The other day, I had the opportunity
to run into a colleague who had been away for the first
part of the summer. As he approached, I noticed the redness
in his skin. It wasn't a deep red, but that type of redness
you get from being out in the sun maybe just a little bit
I walked up to him and said, "Oh, I'm so sorry." And
he said, "About what?"
I said, "The damage to your skin."
He was taken by surprise and commented, "I was only sunburned."
I said, "But do you realize that you've now increased
your risk of getting melanoma or non-melanotic skin cancer?"
We've all known people with skin cancers. Luckily, most
of them are the kind that can be treated with non-surgical
procedures or, at worst, removed to leave minimal scarring.
But every year a substantial number of Iowans die from
melanoma. This does not have to happen.
Skin cancer, specifically melanoma, has a 95 percent
survival rate if treated early. We know what to do about
it. If we are going out in the sun, we need to "slip,
slop, slap, wrap" as the Australians started saying in
the early 1980s. Slip on a shirt, slop on sunscreen, slap
on a hat and wrap on the sunglasses. The message is straightforward.
Unfortunately, many adults think that they don't need
to practice "slip, slop, slap, wrap" any more. This is
a dangerous attitude because data from multiple studies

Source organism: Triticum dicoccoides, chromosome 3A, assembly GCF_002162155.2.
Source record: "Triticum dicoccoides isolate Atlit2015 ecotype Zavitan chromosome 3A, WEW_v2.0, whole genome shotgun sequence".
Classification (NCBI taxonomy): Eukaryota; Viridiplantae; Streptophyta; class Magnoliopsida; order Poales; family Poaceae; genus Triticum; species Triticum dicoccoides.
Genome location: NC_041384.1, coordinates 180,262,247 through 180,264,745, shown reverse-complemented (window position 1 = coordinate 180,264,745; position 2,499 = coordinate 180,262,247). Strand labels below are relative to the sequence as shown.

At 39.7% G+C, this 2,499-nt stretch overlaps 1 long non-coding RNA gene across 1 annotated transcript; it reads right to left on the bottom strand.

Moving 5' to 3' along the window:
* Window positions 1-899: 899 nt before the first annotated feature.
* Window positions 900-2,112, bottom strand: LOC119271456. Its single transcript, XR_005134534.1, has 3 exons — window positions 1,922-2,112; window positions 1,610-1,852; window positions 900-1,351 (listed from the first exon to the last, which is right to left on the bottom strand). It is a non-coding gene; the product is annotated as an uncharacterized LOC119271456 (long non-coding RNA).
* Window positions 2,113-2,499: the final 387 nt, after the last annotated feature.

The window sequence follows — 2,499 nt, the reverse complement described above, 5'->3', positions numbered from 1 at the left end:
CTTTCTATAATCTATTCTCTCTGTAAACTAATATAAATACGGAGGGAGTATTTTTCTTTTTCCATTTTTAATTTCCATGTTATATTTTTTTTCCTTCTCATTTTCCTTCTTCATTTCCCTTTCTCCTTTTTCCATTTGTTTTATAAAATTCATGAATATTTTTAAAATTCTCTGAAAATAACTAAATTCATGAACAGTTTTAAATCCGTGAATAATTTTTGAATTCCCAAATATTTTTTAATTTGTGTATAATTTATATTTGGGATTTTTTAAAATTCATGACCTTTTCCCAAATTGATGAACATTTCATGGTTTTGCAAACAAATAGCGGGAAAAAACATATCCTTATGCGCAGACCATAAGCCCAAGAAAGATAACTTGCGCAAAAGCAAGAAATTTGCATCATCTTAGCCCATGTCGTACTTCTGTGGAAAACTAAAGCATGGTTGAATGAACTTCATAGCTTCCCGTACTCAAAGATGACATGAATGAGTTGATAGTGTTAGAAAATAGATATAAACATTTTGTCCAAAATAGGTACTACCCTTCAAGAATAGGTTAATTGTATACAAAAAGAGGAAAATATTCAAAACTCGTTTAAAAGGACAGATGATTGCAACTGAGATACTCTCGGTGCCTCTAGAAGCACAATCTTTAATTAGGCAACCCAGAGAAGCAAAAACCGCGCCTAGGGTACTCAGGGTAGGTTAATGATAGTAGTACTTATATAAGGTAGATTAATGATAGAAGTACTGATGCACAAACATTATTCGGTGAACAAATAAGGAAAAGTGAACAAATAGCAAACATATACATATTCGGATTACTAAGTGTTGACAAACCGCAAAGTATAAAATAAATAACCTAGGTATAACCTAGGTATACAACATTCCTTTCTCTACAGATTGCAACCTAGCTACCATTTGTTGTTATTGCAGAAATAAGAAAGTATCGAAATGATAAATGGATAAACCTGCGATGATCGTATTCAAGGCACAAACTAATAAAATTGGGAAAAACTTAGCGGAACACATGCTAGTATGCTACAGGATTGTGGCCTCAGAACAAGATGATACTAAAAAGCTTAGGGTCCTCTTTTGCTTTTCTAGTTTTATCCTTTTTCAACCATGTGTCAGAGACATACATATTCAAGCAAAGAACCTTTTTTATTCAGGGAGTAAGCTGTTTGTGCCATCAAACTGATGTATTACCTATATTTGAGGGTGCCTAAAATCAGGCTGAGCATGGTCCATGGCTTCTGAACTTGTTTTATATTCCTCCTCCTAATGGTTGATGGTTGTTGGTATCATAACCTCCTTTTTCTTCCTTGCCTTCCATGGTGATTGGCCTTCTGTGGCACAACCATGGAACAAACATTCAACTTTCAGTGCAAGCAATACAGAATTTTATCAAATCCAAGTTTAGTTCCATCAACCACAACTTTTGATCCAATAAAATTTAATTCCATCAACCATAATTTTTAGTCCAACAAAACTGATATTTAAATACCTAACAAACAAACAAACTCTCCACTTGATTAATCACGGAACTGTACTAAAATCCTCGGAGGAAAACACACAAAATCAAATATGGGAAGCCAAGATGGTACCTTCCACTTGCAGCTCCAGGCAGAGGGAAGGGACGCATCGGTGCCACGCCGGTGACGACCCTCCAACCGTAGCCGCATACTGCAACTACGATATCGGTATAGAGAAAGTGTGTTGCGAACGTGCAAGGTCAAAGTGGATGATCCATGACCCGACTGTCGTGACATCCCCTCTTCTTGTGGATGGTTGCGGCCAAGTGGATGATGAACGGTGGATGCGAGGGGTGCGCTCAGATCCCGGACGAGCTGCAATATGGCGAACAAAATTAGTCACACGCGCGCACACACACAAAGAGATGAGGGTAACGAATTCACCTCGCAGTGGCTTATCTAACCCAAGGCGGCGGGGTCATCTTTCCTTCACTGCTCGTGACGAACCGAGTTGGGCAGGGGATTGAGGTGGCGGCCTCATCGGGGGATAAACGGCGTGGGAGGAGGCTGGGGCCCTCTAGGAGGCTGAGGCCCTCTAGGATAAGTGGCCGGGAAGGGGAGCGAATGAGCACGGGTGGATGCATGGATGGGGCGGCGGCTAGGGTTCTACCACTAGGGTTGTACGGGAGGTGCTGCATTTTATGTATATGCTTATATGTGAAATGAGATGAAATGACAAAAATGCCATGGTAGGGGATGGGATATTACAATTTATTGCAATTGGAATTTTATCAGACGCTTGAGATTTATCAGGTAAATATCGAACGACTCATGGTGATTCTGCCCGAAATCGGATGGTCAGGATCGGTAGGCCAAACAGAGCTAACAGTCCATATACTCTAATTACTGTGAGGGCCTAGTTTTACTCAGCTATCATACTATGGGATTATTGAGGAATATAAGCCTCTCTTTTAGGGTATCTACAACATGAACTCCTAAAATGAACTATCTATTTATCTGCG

continue to indicate that the sun is the main cause of
cancer of the skin, and you are never too old to protect
Our children know what to do, but many times parents
do not reinforce the message to wear a hat, wear some
protective clothing, and wear sunscreen. If the message
is reinforced, all too often the message is only "use
sunscreen," but that's not enough.
Public health officials, including the Centers for Disease
Control and Prevention, promote multiple uses of sun protection.
In fact, for babies, children and youth, the use of sunscreen
should be the last resort. Sun protection of babies should
consist of the use of loose-fitting, closely woven fabrics,
or layers of loosely-woven fabrics, a hat to protect the
baby's face, neck and ears, and keeping the baby out of
the sun and in dark shade as much as possible.
Sunscreen should only be used after these other recommendations
are followed. With children and youths, similarly the
promotion of loose-fitting clothes, hats and encouraging
them to play in the shade is the method that should take
However, the best way to improve children's and teenagers'
sun protection behaviors is by parents being role models.
In the bright sunshine of this Iowa August, make sure
the whole family is slipping, slopping, slapping and wrapping
to prevent the very real danger of skin cancer.
John Lowe is professor and head of community and behavioral
health in the University of Iowa College of Public Health.